Brazilian oil company Enauta has agreed to buy FPSO OSX-2 for the Definitive System (DS) of the Atlanta oil field in the Santos Basin, offshore Brazil.
The completion of the acquisition is contingent on compliance with the agreed contractual conditions and is expected to occur in the first quarter of 2022.
"The acquisition of FPSO is another important step towards the implementation of the Definitive System of the Atlanta Field. The negotiated terms allow the project to have a low breakeven and attractive returns. If we are successful in sanctioning the project, Atlanta’s production will reach around 50 thousand barrels of oil per day as of 2024, creating substantial value for our shareholders,” said Décio Oddone, the Company’s CEO.
According to World Energy Reports, OSX 2 FPSO is currently in storage in Sout East Asia.
"This FPSO was completed in 2013 and went from the shipyard to storage site when the field operator (OGX) decided to not deploy the production unit," World Energy Reports said in its recent FPS report.
In December 2021, Enauta issued Yinson an LOI for the adaptation of FPSO OSX-2 by Yinson through a turnkey engineering, procurement, construction, and installation contract (“EPCI”), with warranty and Operation and Maintenance (“O&M”) for 24 months.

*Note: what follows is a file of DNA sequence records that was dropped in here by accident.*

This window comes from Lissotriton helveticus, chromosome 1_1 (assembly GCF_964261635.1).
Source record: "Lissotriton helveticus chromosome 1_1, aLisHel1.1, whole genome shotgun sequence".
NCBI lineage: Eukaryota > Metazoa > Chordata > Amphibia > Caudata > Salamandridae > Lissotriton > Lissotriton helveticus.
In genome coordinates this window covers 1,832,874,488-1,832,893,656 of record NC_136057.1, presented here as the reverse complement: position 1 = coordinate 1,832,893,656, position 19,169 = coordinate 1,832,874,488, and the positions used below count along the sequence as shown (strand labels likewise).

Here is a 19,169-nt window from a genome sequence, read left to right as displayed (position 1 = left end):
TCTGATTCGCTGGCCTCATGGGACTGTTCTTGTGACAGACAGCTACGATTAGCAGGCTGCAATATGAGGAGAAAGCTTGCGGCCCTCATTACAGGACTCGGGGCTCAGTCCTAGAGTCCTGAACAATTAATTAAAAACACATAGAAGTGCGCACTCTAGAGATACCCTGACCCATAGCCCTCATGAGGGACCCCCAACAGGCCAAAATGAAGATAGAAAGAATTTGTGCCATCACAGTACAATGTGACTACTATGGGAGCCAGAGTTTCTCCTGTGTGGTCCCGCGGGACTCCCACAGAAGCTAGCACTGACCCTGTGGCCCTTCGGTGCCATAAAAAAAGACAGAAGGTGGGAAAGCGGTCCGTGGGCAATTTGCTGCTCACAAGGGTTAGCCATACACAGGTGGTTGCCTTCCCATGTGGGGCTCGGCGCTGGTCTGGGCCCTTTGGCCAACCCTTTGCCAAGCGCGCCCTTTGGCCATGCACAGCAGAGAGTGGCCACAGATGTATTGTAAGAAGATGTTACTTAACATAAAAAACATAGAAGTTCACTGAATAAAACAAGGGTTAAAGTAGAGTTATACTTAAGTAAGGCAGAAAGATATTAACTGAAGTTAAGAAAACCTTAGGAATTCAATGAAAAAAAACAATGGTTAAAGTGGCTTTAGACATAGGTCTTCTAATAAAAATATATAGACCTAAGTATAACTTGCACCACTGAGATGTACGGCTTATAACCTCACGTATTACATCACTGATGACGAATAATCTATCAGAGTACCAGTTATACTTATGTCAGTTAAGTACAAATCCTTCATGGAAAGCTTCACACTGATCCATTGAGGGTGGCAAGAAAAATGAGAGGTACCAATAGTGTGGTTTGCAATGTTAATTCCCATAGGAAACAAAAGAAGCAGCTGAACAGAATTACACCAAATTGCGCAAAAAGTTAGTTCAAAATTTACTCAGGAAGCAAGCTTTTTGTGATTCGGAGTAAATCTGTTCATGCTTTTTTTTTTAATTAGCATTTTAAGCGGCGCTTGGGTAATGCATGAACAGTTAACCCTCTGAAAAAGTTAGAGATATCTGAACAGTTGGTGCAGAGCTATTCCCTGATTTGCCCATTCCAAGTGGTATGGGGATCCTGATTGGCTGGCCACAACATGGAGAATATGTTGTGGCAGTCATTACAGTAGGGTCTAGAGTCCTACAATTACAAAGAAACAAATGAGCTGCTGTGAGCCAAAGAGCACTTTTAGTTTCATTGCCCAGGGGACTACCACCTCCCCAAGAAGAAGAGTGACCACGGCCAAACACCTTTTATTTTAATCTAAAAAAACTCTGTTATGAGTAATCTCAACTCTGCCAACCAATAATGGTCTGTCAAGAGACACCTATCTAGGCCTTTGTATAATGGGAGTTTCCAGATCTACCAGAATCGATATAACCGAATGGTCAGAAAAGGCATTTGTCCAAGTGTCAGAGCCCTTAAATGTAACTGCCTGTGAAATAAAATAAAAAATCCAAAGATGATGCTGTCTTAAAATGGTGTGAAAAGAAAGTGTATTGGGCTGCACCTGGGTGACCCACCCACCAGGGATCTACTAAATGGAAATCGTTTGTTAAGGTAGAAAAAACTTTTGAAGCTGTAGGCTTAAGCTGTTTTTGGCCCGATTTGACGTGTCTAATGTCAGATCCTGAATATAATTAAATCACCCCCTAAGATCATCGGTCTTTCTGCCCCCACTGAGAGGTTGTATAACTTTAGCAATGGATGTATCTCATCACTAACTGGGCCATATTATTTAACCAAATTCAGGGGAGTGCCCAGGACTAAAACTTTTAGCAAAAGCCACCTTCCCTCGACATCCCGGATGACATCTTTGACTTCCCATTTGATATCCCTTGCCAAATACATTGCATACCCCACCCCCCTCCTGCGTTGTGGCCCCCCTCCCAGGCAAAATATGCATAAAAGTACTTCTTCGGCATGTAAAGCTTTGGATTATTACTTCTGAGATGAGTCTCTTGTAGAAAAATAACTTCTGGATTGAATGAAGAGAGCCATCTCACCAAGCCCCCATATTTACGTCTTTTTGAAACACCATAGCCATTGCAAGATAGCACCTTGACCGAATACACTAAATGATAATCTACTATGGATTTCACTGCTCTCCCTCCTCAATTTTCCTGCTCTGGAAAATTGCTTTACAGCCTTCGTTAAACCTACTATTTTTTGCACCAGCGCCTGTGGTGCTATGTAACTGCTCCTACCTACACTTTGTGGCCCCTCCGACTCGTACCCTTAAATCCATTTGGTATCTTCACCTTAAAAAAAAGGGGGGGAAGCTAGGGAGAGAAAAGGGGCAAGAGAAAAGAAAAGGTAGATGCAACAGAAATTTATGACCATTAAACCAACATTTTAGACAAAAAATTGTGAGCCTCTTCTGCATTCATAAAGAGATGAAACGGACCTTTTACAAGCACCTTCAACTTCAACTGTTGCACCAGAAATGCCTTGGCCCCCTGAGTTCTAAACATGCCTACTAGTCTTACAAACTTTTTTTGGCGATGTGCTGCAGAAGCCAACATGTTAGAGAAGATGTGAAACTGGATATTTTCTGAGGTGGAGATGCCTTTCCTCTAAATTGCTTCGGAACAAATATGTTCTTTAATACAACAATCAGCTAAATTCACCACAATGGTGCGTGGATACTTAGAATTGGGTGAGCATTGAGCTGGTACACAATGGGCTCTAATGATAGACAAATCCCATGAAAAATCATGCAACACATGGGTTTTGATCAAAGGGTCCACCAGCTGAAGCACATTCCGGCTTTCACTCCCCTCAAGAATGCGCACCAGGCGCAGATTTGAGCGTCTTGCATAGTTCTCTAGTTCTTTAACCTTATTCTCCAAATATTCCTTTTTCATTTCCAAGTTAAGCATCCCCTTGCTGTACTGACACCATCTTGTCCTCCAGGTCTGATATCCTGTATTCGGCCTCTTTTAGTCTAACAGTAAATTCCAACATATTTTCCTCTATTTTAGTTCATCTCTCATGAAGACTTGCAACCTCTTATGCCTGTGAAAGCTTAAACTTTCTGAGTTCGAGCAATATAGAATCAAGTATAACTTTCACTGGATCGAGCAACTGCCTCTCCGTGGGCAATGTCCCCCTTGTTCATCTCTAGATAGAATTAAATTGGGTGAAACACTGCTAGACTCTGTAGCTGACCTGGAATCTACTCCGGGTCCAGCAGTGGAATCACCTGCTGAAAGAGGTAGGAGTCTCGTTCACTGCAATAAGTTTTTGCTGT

It was said at the time that the FPSO acquisition and adaptation cost would be at around $500 million, and that Yinson would, prior to the startup of production from the FPSO, have the option to purchase the unit linked to financing. If the option is exercised, it will be linked to charter, operation, and maintenance contracts for a period of 15 years, which may be extended for another five years, totaling US$2.0 billion for the 20 years.
Enauta also recently agreed to extend the contract for the Petrojarl I FPSO which has serves as an early production system at the Atlanta field since 2018.
In a separate statement on Monday, Enauta said it had resumed production from the Atlanta field, after the preventive halt for inspection and repair of a production line of FPSO Petrojarl I. The field is now producing only around 4,000 barrels of oil per day, and as the start of the second well awaits identification and repair of electrical system failure.